You can still activate Windows 10 using a Windows 7 key, e.g. an OEM CoA key that comes with your laptop.
This activation method was officially supported by Microsoft but was meant to be temporary. You can check out these two articles for some background. Apparently Microsoft never really closed this activation channel, probably on purpose.
I would like to make two quick remarks in this post:
This activation method still works as of March 2018.
OEM keys work, too.
I say this because the Thurrott article claimed that it had to be a retail key. I have personally tested a Windows 7 Pro key that is shipped with a Dell Latitude E6540 laptop and successfully activated Windows 10 Pro.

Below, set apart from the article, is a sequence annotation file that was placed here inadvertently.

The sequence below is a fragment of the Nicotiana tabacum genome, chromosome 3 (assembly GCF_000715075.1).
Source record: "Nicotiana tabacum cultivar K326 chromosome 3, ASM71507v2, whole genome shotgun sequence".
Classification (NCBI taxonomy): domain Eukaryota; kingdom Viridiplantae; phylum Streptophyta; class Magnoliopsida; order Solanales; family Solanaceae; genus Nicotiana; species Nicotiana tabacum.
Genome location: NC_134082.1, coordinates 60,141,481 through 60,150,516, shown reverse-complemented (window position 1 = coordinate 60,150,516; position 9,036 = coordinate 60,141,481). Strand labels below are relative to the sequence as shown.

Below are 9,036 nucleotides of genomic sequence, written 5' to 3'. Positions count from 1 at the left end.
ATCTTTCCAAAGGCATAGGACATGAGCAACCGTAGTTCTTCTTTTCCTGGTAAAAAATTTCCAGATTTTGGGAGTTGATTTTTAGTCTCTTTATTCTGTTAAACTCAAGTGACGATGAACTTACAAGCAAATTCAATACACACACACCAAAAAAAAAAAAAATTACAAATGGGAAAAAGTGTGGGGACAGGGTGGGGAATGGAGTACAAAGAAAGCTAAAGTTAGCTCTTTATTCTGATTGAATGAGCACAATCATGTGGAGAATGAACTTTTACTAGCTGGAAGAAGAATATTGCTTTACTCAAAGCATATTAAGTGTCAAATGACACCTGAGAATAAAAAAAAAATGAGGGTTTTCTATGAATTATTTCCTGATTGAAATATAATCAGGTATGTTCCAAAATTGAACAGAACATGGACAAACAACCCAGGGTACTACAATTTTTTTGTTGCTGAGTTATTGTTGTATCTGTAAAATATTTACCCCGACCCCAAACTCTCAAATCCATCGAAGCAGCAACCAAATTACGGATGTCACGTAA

That said, the key only worked when I try to activate Windows under Settings/Activation after Windows 10 has been installed. When I entered the key during the Windows 10 installation process, the key was refused. To me it’s just a small annoyance. You just need to make sure you select the correct version of Windows 10 that corresponds to your Windows 7 key during the installation. The mapping table can be found here.
Below I have attached a series of screenshots when I went through this process on a Dell Latitude E6540.
Can I still use the key for Windows 7 after the key is used to activate a copy of Windows 10?
Yes. See here.